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Why #AmINext Matters To All Of Us

Social Media Campaign Draws Attention To Plight of Aboriginal Women

For all its flaws, social media has one thing going for it—transparency. All over Twitter, women are posing with signs that say #AmINext. Why? To pressure a seemingly apathetic government to do something for mercy's sake about all those missing and murdered Aboriginal women.

As with #YesAllWomen, Holly Jarrett started this latest social media campaign to draw attention to the plight of women like her cousin, Loretta Saunders, who was murdered. Jarrett also started a petition, and aims to reach 500,000 signatures in the hopes of getting the attention of PM Harper and his cohorts. But will her plea fall on deaf bureaucratic ears?  

"In support and memory of our 1,200 murdered Indigenous women in Canada....I am posting this picture," wrote Jarrett on her Facebook page. "I challenge the following to do the same and post a picture stating 'Am I Next???' We are not asking for money... we are asking for support."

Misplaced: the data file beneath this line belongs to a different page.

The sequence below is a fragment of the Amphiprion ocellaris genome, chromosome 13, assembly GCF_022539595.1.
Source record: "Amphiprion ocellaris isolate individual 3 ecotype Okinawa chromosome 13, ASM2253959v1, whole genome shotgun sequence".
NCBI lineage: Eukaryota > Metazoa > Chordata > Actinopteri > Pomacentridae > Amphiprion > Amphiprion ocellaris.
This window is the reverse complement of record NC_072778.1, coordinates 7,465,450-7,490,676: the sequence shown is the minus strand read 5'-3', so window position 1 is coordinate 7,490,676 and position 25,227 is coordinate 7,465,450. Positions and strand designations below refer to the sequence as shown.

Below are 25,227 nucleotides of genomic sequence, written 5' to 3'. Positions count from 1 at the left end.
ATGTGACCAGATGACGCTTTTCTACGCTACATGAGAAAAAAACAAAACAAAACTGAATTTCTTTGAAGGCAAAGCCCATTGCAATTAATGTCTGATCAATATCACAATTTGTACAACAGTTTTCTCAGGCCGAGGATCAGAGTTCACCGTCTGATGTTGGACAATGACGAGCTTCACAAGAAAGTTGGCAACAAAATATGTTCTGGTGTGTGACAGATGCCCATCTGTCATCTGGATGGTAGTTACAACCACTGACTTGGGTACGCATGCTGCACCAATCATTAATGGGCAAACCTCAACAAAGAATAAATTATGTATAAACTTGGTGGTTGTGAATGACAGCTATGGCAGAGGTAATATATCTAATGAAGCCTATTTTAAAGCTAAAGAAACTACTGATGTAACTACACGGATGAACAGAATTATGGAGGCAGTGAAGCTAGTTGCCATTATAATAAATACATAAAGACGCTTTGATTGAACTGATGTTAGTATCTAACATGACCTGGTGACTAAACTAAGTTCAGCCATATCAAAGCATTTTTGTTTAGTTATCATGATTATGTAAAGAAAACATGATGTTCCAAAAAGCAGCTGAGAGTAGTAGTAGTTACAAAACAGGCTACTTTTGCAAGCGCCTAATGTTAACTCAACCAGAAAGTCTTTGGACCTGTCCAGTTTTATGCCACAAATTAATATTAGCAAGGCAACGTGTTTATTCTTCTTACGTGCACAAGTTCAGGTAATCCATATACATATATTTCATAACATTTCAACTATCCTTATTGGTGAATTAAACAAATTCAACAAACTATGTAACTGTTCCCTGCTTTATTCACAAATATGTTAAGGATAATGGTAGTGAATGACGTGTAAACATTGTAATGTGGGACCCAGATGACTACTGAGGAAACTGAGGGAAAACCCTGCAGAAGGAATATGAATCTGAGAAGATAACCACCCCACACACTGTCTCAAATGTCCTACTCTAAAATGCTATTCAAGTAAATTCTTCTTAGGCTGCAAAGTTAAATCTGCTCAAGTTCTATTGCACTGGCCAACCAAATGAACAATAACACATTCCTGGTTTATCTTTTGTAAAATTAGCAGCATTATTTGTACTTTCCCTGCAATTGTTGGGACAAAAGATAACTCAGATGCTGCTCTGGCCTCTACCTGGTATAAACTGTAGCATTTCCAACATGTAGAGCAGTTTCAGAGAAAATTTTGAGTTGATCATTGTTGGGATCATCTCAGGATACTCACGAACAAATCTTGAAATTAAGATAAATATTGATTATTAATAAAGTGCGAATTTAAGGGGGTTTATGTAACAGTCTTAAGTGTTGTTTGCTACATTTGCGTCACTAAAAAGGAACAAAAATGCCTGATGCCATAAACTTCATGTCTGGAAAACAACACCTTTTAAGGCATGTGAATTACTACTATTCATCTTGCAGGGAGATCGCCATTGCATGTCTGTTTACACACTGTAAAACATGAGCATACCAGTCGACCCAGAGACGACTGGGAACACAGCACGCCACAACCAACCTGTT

Our government seems to turn a blind eye to issues affecting Aboriginals. But stop for a second and imagine that one of these women was your wife, mother, sister, friend, teacher, aunt... That's why #AmINext matters to all of us—at least it should.

And that's where Twitter comes in. In the past, where individuals may have penned letters and lobbied governments behind closed doors, such protests are now done in full view on social media, reaching many more eyeballs. The ALS Ice Bucket Challenge, though it may have been annoying to wade through so many, brought awareness—not to mention a crazy amount of funding—to what was once a little-known disease. 

Let's hope #AmINext will spur elected officials into taking action, if only to save face. And even though some people will jump on the bandwagon for the sake of it, and others will groan over the tweets clogging their timeline, curiosity will get the better of many others who wouldn't normally pick up a newspaper. 

These people may wonder what the hashtag means. Maybe they'll click through and read an article or two about stricken communities that wouldn't otherwise be on their radar. And that's got to be a good thing, right? 

What do you think of social media campaigns like #AmINext and #YesAllWomen? 

The recent ALS Ice Bucket Challenge brought out the best—and worst—in people.